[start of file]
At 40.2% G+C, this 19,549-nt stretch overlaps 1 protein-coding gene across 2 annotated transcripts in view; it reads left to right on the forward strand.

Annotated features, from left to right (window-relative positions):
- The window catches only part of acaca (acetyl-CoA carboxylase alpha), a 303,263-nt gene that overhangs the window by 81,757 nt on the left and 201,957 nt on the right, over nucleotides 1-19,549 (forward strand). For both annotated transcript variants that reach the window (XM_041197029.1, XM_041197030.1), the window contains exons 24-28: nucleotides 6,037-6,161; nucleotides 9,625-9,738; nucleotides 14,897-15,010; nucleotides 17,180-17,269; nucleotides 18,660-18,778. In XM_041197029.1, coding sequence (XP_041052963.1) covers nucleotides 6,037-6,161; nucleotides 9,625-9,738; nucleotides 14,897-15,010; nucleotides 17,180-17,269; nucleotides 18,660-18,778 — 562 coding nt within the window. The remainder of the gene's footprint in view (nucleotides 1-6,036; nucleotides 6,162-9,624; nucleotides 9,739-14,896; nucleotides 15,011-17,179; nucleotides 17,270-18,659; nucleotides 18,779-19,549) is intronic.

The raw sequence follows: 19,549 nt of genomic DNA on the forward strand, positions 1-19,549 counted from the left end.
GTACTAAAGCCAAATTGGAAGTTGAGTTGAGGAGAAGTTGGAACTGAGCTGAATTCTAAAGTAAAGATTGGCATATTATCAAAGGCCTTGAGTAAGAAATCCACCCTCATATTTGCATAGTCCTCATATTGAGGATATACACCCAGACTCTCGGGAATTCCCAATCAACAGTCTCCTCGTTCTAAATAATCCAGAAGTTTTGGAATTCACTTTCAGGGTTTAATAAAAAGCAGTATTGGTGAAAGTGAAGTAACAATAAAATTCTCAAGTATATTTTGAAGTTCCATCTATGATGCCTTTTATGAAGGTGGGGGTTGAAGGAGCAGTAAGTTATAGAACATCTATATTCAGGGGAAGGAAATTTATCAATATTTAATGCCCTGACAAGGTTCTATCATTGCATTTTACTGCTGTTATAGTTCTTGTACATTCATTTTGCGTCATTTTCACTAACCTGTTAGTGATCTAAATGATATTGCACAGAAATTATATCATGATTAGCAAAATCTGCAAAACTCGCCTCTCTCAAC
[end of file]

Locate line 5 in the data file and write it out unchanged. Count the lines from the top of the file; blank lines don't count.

GTACTAAAGCCAAATTGGAAGTTGAGTTGAGGAGAAGTTGGAACTGAGCTGAATTCTAAAGTAAAGATTGGCATATTATCAAAGGCCTTGAGTAAGAAATCCACCCTCATATTTGCATAGTCCTCATATTGAGGATATACACCCAGACTCTCGGGAATTCCCAATCAACAGTCTCCTCGTTCTAAATAATCCAGAAGTTTTGGAATTCACTTTCAGGGTTTAATAAAAAGCAGTATTGGTGAAAGTGAAGTAACAATAAAATTCTCAAGTATATTTTGAAGTTCCATCTATGATGCCTTTTATGAAGGTGGGGGTTGAAGGAGCAGTAAGTTATAGAACATCTATATTCAGGGGAAGGAAATTTATCAATATTTAATGCCCTGACAAGGTTCTATCATTGCATTTTACTGCTGTTATAGTTCTTGTACATTCATTTTGCGTCATTTTCACTAACCTGTTAGTGATCTAAATGATATTGCACAGAAATTATATCATGATTAGCAAAATCTGCAAAACTCGCCTCTCTCAAC